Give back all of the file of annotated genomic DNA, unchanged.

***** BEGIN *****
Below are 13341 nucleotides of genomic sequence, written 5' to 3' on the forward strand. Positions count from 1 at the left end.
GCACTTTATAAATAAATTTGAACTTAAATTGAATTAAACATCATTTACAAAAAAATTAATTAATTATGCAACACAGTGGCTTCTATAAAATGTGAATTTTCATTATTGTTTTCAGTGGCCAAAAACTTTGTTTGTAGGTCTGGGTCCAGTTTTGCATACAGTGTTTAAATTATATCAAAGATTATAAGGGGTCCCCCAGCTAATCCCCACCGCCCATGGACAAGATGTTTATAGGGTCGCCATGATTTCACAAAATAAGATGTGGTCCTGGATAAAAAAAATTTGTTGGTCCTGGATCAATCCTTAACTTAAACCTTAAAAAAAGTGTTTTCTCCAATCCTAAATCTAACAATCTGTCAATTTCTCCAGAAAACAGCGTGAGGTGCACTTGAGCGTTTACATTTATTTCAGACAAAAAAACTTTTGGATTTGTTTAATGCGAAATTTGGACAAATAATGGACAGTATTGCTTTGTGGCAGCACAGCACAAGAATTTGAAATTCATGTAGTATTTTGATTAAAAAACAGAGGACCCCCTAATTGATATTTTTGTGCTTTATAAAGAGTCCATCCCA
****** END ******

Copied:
Below are 13341 nucleotides of genomic sequence, written 5' to 3' on the forward strand. Positions count from 1 at the left end.
GCACTTTATAAATAAATTTGAACTTAAATTGAATTAAACATCATTTACAAAAAAATTAATTAATTATGCAACACAGTGGCTTCTATAAAATGTGAATTTTCATTATTGTTTTCAGTGGCCAAAAACTTTGTTTGTAGGTCTGGGTCCAGTTTTGCATACAGTGTTTAAATTATATCAAAGATTATAAGGGGTCCCCCAGCTAATCCCCACCGCCCATGGACAAGATGTTTATAGGGTCGCCATGATTTCACAAAATAAGATGTGGTCCTGGATAAAAAAAATTTGTTGGTCCTGGATCAATCCTTAACTTAAACCTTAAAAAAAGTGTTTTCTCCAATCCTAAATCTAACAATCTGTCAATTTCTCCAGAAAACAGCGTGAGGTGCACTTGAGCGTTTACATTTATTTCAGACAAAAAAACTTTTGGATTTGTTTAATGCGAAATTTGGACAAATAATGGACAGTATTGCTTTGTGGCAGCACAGCACAAGAATTTGAAATTCATGTAGTATTTTGATTAAAAAACAGAGGACCCCCTAATTGATATTTTTGTGCTTTATAAAGAGTCCATCCCA